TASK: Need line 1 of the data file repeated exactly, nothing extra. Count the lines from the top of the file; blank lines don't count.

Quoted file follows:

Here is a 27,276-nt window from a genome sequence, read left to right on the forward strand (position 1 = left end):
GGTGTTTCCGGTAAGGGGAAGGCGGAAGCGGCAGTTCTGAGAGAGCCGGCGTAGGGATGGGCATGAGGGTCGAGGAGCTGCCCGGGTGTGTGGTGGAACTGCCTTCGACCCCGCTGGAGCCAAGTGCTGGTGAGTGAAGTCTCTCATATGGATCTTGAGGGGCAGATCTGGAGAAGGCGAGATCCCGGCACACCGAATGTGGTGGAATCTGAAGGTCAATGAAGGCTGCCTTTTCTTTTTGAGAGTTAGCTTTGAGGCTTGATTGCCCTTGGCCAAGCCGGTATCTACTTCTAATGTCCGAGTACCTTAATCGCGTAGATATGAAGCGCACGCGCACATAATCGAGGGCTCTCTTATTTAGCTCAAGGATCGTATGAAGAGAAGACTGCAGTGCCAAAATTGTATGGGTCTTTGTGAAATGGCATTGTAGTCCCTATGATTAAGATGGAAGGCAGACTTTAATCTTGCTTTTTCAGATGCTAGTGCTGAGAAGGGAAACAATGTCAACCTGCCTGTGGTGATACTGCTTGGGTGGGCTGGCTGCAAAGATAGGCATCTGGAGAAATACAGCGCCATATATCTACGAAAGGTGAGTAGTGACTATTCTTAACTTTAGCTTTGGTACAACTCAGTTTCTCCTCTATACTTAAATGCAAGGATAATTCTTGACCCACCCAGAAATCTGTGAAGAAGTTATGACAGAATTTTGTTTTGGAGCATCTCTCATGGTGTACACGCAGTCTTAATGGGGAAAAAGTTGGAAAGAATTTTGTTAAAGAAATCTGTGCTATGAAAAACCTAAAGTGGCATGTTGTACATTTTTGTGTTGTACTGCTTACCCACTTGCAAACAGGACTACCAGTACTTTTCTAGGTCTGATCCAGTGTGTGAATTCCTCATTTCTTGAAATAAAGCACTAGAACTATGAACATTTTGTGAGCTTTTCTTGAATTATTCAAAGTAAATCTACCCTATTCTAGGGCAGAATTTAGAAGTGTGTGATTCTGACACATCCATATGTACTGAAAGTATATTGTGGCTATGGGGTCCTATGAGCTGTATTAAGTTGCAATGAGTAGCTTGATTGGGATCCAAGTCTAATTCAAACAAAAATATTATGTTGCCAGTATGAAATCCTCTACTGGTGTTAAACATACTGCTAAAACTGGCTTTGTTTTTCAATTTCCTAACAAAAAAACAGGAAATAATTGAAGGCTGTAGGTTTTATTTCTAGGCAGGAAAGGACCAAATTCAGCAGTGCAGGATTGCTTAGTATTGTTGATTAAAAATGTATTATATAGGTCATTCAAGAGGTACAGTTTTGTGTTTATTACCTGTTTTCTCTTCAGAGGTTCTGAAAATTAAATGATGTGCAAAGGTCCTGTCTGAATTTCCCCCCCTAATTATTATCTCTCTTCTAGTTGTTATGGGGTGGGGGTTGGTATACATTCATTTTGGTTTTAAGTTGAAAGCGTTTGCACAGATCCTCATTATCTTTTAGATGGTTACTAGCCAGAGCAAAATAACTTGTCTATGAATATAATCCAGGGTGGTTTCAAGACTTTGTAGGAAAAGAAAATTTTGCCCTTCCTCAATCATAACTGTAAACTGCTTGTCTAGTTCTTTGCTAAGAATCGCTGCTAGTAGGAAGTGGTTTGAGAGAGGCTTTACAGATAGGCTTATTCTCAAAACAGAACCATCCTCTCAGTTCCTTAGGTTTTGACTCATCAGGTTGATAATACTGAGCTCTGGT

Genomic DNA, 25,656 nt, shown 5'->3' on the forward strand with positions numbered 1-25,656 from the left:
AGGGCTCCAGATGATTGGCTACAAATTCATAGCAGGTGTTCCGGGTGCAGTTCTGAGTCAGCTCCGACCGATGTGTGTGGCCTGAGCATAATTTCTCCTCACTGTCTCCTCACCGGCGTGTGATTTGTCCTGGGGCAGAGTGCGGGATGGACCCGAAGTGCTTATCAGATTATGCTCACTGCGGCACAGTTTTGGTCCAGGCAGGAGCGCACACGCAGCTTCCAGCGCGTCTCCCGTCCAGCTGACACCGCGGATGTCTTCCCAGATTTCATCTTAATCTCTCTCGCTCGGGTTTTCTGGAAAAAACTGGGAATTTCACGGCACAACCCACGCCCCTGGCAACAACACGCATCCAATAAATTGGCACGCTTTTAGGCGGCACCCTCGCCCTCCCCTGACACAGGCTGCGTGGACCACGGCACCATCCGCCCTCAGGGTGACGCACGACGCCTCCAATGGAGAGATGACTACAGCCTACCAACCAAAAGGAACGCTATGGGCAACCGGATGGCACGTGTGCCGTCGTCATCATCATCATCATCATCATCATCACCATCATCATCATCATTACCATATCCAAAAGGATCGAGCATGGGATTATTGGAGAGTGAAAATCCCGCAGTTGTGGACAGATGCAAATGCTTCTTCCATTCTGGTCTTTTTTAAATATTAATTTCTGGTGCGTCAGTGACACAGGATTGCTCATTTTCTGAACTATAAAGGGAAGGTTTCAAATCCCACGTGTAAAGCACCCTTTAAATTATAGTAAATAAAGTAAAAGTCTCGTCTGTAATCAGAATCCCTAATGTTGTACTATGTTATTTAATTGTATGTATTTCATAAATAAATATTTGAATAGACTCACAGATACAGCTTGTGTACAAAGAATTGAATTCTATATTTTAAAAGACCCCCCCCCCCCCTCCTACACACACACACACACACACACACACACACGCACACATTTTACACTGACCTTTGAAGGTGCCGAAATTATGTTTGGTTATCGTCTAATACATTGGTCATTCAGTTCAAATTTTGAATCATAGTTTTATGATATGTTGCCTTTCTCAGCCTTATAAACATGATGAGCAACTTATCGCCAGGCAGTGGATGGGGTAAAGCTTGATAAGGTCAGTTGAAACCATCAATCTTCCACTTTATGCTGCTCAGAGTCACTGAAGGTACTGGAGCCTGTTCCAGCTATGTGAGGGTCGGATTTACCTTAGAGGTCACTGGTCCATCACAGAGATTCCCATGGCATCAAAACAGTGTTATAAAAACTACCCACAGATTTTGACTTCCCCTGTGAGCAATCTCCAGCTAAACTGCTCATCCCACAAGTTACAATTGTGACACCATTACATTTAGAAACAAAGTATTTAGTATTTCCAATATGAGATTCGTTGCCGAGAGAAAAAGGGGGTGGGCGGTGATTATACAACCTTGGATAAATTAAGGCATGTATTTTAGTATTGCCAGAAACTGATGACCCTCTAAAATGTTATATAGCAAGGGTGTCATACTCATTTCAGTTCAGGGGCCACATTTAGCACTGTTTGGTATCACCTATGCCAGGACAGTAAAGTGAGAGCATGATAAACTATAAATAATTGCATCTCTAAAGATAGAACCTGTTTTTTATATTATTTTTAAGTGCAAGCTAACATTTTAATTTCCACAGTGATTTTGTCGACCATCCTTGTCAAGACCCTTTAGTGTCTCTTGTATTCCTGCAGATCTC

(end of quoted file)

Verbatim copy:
Here is a 27,276-nt window from a genome sequence, read left to right on the forward strand (position 1 = left end):